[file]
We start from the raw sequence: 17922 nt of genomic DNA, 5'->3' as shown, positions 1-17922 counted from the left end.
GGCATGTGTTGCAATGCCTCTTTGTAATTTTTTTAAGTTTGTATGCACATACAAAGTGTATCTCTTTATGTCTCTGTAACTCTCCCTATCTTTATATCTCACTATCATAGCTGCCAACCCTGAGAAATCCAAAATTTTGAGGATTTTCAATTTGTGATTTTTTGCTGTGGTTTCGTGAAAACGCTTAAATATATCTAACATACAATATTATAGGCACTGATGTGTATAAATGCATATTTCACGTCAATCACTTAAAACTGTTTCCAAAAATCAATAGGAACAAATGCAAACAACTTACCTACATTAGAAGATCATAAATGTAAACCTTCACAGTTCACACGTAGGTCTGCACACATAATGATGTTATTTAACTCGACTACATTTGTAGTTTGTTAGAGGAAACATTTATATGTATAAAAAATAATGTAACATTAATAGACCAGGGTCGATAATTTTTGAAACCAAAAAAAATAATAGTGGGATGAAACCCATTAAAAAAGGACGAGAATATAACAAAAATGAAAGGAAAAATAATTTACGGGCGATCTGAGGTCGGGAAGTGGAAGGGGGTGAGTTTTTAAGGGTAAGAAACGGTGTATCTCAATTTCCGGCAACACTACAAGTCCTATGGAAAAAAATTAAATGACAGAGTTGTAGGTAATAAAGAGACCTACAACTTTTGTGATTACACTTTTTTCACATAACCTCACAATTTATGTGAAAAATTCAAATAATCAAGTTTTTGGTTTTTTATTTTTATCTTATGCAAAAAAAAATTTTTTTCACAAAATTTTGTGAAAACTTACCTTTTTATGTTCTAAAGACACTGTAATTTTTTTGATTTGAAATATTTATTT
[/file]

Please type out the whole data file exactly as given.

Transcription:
We start from the raw sequence: 17922 nt of genomic DNA, 5'->3' as shown, positions 1-17922 counted from the left end.
GGCATGTGTTGCAATGCCTCTTTGTAATTTTTTTAAGTTTGTATGCACATACAAAGTGTATCTCTTTATGTCTCTGTAACTCTCCCTATCTTTATATCTCACTATCATAGCTGCCAACCCTGAGAAATCCAAAATTTTGAGGATTTTCAATTTGTGATTTTTTGCTGTGGTTTCGTGAAAACGCTTAAATATATCTAACATACAATATTATAGGCACTGATGTGTATAAATGCATATTTCACGTCAATCACTTAAAACTGTTTCCAAAAATCAATAGGAACAAATGCAAACAACTTACCTACATTAGAAGATCATAAATGTAAACCTTCACAGTTCACACGTAGGTCTGCACACATAATGATGTTATTTAACTCGACTACATTTGTAGTTTGTTAGAGGAAACATTTATATGTATAAAAAATAATGTAACATTAATAGACCAGGGTCGATAATTTTTGAAACCAAAAAAAATAATAGTGGGATGAAACCCATTAAAAAAGGACGAGAATATAACAAAAATGAAAGGAAAAATAATTTACGGGCGATCTGAGGTCGGGAAGTGGAAGGGGGTGAGTTTTTAAGGGTAAGAAACGGTGTATCTCAATTTCCGGCAACACTACAAGTCCTATGGAAAAAAATTAAATGACAGAGTTGTAGGTAATAAAGAGACCTACAACTTTTGTGATTACACTTTTTTCACATAACCTCACAATTTATGTGAAAAATTCAAATAATCAAGTTTTTGGTTTTTTATTTTTATCTTATGCAAAAAAAAATTTTTTTCACAAAATTTTGTGAAAACTTACCTTTTTATGTTCTAAAGACACTGTAATTTTTTTGATTTGAAATATTTATTT